It’s a politician’s election-year nightmare: Your opponent’s media team discovers that years ago you were driving while impaired and ran over your neighbor’s cat. Worse, you used your political connections to avoid a sobriety test and got off.
“We had to go with that,” says senior Drew Henderson, who helped develop a decidedly negative campaign video using the damaging information.
Fortunately for the candidate, the feline felony was fake. The minute-long piece was part of a political media simulation for Jeremy Mayer’s GOVT 412 Politics and Mass Media course. Randomly assigned teams each created three videos—positive, comparative, and of course, negative—for imaginary Congressional candidates running for office in Northern Virginia districts.
The candidates were real people (but not real politicians) who agreed to have their character assassinated, as well as being built up by their own media operatives. All the scandals—and there were 30 to choose from—were fictitious.
The students, many of them government majors, plunged into researching the myriad minutiae that is local politics as well as learning how to shoot and edit video, a first for many of them.
“At first we thought we had bitten off more than we could chew,” says Henderson, a senior government and international politics major.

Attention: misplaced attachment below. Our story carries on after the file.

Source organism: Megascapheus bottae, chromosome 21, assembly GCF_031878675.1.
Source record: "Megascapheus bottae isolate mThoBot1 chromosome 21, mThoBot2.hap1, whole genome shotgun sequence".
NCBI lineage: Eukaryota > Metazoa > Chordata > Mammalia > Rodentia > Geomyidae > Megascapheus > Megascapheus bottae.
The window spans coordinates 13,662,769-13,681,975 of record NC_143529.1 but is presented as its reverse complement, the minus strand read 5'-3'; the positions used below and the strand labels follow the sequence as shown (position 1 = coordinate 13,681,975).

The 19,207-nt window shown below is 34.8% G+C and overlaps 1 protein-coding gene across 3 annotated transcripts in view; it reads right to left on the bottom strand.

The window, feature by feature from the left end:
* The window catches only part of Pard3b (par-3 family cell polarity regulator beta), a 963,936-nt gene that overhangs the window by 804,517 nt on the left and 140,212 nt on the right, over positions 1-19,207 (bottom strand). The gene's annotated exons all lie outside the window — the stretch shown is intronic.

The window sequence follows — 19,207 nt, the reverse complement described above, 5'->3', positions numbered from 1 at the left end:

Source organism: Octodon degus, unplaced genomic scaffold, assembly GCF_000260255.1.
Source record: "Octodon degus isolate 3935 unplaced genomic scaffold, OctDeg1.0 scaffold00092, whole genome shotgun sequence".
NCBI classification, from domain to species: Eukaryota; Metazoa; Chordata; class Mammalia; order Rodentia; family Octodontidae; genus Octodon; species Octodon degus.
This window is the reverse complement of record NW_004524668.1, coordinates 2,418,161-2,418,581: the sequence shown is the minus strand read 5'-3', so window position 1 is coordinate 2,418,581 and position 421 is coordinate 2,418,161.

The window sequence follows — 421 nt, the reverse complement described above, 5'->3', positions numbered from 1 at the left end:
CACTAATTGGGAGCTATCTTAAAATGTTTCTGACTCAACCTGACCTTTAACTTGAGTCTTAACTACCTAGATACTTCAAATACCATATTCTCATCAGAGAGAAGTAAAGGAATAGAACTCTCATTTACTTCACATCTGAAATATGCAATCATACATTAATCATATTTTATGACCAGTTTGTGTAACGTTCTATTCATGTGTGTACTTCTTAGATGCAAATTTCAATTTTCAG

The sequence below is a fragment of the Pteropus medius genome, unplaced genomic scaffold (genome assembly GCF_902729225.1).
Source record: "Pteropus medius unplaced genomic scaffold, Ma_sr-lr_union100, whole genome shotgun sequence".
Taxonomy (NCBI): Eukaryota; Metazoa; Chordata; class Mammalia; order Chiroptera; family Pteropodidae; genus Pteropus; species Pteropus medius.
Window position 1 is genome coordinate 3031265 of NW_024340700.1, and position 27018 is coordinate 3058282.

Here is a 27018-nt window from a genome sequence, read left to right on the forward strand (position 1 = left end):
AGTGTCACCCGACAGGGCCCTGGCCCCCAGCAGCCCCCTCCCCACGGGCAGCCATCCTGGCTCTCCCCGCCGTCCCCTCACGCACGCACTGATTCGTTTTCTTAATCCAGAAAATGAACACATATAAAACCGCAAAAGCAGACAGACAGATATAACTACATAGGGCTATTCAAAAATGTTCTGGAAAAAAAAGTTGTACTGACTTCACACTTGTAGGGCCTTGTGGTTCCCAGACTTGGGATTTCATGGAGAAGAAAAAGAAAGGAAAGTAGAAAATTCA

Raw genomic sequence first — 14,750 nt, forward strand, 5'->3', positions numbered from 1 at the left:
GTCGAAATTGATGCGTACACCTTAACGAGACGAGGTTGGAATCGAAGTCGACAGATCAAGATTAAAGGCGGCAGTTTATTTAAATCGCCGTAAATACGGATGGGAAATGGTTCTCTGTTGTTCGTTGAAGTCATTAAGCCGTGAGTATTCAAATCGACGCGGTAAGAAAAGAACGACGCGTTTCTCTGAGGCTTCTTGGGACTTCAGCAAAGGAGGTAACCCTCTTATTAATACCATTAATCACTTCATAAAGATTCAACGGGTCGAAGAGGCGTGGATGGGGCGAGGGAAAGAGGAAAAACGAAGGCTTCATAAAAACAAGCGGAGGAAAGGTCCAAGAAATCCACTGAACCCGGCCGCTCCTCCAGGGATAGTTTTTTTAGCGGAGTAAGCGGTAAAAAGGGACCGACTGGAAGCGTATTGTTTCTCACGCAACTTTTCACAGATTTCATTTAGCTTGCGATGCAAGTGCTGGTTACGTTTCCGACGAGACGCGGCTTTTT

“What I like about the course is it reshuffles the established hierarchy among the students,” says Mayer, who first started teaching a version of the course in 1999 at Kalamazoo College. He has since adapted it for undergraduates at Mason.
“Students get excited [about the class] because the rules have changed. They’re being graded on creativity, not writing papers and taking exams. This is a way of thinking about politics that speaks to them.”
Equipment and advice from Mason’s Student Technology Assistance and Research (STAR) Lab and a class-long clinic by Mason film and video alumnus Nathan McFarland helped, says senior Re’Necia Coda, who enjoyed the multidisciplinary aspects of the course.
“The class was new and innovative,” Coda says. “You had to learn about the incumbent, the district, and what issues resonate.”
Insights from the class changed how junior Katie Garay looks at real campaign ads.
“I’m aware now how they’re intended to affect me,” she says. “I’m definitely more analytical.”